BALTIMORE — When she was a student at Johns Hopkins University, Nirali Chauhan enjoyed exercising. She took part in Baltimore Running Festivals and was certified as a group exercise instructor.
But on the very day she was to attend a one-year memorial for the passing of her father in a Chicago suburb Nov. 6, 2015, Chauhan was accidentally run over by an elderly neighbor in his sport-utility vehicle and suffered a variety of cuts, scrapes and bruises. While her body healed, a concussion she sustained became more problematic.
"After the injury, it became very difficult to move my body," Chauhan recalled. "It kind of felt foreign to me. I felt very dizzy and nauseous when I did move. So that inactivity led to a lot of weakness in my body, and that's something that I still struggle with today."
Chauhan then found yoga sessions operated by LoveYourBrain, an organization committed to improving life for people suffering from traumatic brain injuries, after she graduated in 2016 and moved to New Hampshire to pursue a master's degree at Dartmouth College. The yoga has helped Chauhan, now 25, become physically active once again.
"After an injury that profoundly impacts you, I think it is natural to fight your brain or resist the changes that your injury has caused," she said. "But the program teaches you that it's important to do the exact opposite in order to heal. You have to nurture it and feed it and love your brain and your entire self, and only with that intention can you properly heal. It took me a little time to get to that point, but when I did, it only got better for me."
LoveYourBrain yoga has expanded to 29 states and served more than 2,100 people. The organization is seeking to be in all 50 states by 2021.
The LoveYourBrain Foundation was established by brothers Adam and Kevin Pearce after the latter suffered a serious brain injury from a snowboarding accident in Park City, Utah, on New Year's Eve in 2009. Kevin Pearce, who spent nearly a week in a coma and was forced to give up his hopes of competing in the 2010 Winter Olympics, was hampered by physical and cognitive challenges until a friend took him to a yoga class.
In 2014, in their home state of Vermont, Pearce and his brother established LoveYourBrain, which offers programs to foster community and resilience to people suffering from traumatic brain injuries (TBI). The yoga portion introduces patients and their caregivers to the physical benefits of yoga while also giving the participants a chance to connect to each other.
"Because TBI is so complex, it's actually quite challenging to come up with a program that is dynamic enough to be tailored to the individuals in a group, but then also has a consistent structure so that it's able to have fidelity and remain high quality across a wide variety of people," said Kyla Pearce, senior director of the organization's yoga program and wife of Adam Pearce.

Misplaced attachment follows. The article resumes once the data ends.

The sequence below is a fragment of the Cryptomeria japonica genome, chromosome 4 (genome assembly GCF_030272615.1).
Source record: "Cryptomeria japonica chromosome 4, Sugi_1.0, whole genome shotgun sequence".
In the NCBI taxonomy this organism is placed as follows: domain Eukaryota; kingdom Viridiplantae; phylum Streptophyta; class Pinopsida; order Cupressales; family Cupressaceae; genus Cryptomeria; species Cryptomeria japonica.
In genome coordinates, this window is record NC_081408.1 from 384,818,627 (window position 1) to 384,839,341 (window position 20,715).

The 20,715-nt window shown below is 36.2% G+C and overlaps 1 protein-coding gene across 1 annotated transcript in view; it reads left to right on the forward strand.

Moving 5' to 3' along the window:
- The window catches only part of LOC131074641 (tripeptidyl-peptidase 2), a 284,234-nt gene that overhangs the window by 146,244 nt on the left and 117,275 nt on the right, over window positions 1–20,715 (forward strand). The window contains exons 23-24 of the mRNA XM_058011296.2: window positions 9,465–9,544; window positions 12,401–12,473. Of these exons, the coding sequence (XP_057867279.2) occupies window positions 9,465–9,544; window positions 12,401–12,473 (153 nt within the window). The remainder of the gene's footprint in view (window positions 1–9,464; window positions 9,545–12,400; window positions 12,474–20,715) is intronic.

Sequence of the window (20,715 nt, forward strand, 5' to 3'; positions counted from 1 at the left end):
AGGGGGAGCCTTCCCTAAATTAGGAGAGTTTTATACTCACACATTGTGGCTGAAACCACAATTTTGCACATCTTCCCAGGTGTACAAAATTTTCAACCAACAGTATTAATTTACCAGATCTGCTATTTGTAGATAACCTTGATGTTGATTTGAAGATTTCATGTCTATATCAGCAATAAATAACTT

"So it was surprising just knowing the benefits of yoga and its potential for supporting rehabilitation. But as we continued to roll out the program, we learned how to overcome the barriers so that we could effectively implement it on a very large scale."
According to the Centers for Disease Control and Prevention, about 2.87 million TBI-related emergency department visits, hospitalizations and deaths occurred in the United States in 2014. In addition, that number had increased by 53 percent from 2006 to 2014.
Medical experts have routinely promoted the benefits of physical activity in patients' recoveries, and Dr. Joseph Cleary, a senior pediatric neuropsychologist at Mount Washington Pediatric Hospital in Baltimore, praised LoveYourBrain's approach.
"I think it's a cool kind of thing just because not only are you getting out of the house and practicing yoga, which would be beneficial, but they're practicing yoga with other people who have (brain injuries)," he said. "So that has to have a huge effect, almost like a group therapy effect on belonging and formalizing issues.
"We see a lot of kids when they go back into their environment, they withdraw from friends, and there's increased depression and anxiety because they don't feel like they fit in anymore. So that has huge implications for social and emotional and pure relationship values."
Added Dr. Christopher Vaughan, a pediatric neuropsychologist at Children's National in Washington: "We spend a lot of time focused on traumatic brain injuries as a harmful and detrimental issue, but there's something to be said about a positive message that focuses on brain health."
Chauhan, the Hopkins graduate, said she has been diagnosed with postconcussion syndrome. She became dizzy and nauseated when concentrating, especially in front of a computer, was carried to the kitchen table for meals, and distanced herself from friends because she felt they could not understand her situation.
"It turned my whole world upside down," Chauhan said of the concussion. "I really took a lot of pride in being able to excel at school. That was part of my identity growing up. And so after my injury, losing that part of me was really difficult because with any other type of injury, it's your brain that tells you to push forward, to be strong, to persevere. But in my case, it was the brain that was broken."
Chauhan said she still deals with postconcussion symptoms. But she passed the MCATs and will attend medical school next year. She said she is "in a much more positive and hopeful place" than earlier in her recovery and has credited LoveYourBrain's yoga sessions with helping her rebuild her life.
"I actually do feel like it's made me a better person," she said. "But it has been a long journey, and I know that will only continue as well."